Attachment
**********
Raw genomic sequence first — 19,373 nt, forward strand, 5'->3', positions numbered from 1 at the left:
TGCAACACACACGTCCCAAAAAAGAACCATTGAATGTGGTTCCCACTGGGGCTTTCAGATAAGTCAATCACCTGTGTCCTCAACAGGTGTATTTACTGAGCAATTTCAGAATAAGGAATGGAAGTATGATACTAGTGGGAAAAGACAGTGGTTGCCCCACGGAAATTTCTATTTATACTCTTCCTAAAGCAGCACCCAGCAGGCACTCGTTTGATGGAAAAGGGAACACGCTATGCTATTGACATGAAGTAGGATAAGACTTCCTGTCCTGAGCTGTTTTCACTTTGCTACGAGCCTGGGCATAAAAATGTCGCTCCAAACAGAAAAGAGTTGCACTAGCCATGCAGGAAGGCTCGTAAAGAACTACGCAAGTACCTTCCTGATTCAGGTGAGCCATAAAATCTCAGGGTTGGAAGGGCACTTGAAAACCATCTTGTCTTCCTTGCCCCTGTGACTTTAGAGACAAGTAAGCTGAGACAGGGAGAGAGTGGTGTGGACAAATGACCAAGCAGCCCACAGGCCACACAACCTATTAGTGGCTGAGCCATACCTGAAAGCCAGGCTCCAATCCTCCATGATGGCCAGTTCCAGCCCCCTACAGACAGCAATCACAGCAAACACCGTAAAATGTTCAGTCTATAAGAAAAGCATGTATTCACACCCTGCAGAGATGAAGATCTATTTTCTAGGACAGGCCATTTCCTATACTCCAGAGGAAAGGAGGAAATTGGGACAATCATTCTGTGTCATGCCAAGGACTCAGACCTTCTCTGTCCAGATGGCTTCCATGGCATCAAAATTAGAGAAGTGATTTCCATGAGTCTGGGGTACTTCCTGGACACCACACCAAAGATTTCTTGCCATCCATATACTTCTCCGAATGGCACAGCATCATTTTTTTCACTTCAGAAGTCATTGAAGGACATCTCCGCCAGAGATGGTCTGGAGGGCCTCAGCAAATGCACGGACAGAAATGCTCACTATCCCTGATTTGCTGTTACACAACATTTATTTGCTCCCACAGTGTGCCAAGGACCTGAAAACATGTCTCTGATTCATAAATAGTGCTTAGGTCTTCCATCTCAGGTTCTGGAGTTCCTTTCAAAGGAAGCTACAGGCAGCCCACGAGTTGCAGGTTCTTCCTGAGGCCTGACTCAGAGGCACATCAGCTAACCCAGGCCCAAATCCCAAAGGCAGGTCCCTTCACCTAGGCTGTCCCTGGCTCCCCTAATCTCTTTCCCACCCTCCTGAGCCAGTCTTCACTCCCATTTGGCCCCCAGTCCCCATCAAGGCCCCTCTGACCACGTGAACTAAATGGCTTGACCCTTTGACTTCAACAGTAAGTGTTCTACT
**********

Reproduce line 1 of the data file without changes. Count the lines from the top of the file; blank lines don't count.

Raw genomic sequence first — 19,373 nt, forward strand, 5'->3', positions numbered from 1 at the left: